Dr. James M. Packer, a Jackson radiologist, was qualified as an expert and testified on behalf of the defendant that he found no fractures on the July x-rays of Thompson's thumb. Dr. John G. Caden, an orthopedic surgeon from Jackson, was qualified as an expert and testified for the defendant that no fractures or fragments of bone were visible in the July x-rays. Dr. Kenneth G. Carter, a Jackson radiologist, was qualified as an expert and testified for the defendant that he found nothing in the July x-rays that he would call a
fracture. Carter, however, admitted that in a letter dated August 6, 1981, he stated that a review of the July x-rays revealed a tiny density overlying the first metacarpal head which "could represent a small cortical evulsion or might be nothing more than a film artifact." Dr. Carter explained that a cortical evulsion is a tiny splinter of bone which could be called a fracture.
Did the trial court err in qualifying Dr. Hugh Robertson as an expert in the field of diagnostic radiology?
Appellant objected at trial to the qualifications of Dr. Hugh Robertson as an expert in the field of diagnostic radiology based upon his absence of any familiarity with the standard of care applicable for a radiologist in McComb, Mississippi. The trial court overruled this objection and appellant assigns this ruling as error, relying on King v. Murphy, 424 So. 2d 547 (Miss. 1982).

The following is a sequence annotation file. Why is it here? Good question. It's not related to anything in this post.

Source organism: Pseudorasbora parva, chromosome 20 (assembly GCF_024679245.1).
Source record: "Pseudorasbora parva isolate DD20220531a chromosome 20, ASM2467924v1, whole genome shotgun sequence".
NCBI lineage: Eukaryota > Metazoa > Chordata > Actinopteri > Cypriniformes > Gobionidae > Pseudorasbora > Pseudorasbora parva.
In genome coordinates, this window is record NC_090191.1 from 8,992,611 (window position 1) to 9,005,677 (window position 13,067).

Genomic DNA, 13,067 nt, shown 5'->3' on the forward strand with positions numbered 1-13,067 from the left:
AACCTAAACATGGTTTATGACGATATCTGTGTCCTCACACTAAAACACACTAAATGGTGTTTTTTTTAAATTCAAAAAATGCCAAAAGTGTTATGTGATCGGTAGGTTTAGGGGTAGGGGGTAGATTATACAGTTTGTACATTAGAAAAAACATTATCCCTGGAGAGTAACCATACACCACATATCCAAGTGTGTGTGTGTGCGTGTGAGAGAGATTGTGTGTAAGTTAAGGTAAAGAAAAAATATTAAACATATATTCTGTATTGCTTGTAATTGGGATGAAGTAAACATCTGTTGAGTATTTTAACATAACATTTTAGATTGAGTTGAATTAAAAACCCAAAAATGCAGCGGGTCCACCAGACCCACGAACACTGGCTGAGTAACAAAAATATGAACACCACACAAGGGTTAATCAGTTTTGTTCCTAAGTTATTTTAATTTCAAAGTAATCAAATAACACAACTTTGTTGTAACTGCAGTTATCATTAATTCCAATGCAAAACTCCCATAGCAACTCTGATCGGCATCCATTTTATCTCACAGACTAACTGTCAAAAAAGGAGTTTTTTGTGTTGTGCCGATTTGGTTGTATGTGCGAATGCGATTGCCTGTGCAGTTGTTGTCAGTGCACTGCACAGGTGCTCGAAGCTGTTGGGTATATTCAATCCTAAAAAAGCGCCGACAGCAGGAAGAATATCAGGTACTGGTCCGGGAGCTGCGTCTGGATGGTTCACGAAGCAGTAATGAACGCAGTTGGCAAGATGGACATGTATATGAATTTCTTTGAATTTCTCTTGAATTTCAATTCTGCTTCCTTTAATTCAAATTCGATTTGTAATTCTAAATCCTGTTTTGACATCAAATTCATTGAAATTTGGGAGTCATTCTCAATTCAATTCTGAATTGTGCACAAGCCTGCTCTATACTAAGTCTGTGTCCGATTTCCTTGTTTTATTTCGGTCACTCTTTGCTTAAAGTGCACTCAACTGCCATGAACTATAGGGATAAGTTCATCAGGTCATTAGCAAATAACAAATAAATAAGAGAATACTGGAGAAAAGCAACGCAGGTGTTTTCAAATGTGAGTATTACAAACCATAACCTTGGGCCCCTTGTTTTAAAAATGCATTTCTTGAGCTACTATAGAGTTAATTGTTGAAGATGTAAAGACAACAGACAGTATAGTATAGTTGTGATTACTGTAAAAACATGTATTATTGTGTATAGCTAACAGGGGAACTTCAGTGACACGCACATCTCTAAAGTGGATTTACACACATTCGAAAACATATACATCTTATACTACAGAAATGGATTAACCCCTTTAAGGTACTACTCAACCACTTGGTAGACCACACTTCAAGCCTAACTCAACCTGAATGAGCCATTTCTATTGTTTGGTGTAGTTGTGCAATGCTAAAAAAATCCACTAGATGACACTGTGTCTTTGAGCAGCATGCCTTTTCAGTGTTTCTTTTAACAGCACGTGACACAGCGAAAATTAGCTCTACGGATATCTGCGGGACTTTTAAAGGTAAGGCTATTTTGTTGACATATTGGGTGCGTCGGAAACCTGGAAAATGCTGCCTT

In the recent case of Hall v. Hilbun, 466 So. 2d 856 (Miss. 1985) this Court stated that every doctor has a duty to use his or her knowledge and therewith treat through maximum, reasonable, medical recovery, each patient, with such reasonable diligence, skill, competence, and prudence as are practiced by minimally competent physicians in the same specialty or general field of practice throughout the United States, who have available to them the same general facilities, services, equipment and options. "This Court held that a qualified medical expert witness may express an opinion regarding the meaning and import of the above duty of care given the peculiar circumstances of the case. The national standard of care announced by this Court in Hilbun contains a" resources - based caveat ", that is, the duty of care is based upon the use of such medical facilities, services, equipment and options as are reasonably available. In the case sub judice, there was no suggestion that the x-ray facilities and equipment available to Dr. Clayton at Southwest Medical Center were in any way more limited than that available in other areas of the country.
Hall reaffirmed our general rule that a qualified expert witness may testify in cases where scientific or technical knowledge will be of assistance to the trier of the facts in determining a fact in issue. Hall, supra, at 873. Obviously, medical malpractice cases generally require expert witnesses to assist the trier of the facts to understand the evidence. Kilpatrick v. Mississippi Baptist Medical Center, 461 So. 2d
It is apparent from this record that Dr. Robertson is in fact" qualified as an expert by knowledge, skill, experience, training or education. Hall, at p. 873; Hardy v. Brantley, 471 So. 2d 358, 366 (Miss. 1985). He was familiar with the x-ray equipment and facilities available to Dr. Clayton.
In light of this Court's decision in Hall v. Hilbun, supra, which was expressly made retroactively applicable to "any case in which an appeal is pending and in which the issue has been preserved . . ." , qualification of Dr. Robertson as an expert in the field of diagnostic radiology was proper and appellant's first assignment of error is without merit. See Hardy v. Brantley at 366.
Did the trial court err in failing to grant appellant's motion for a directed verdict?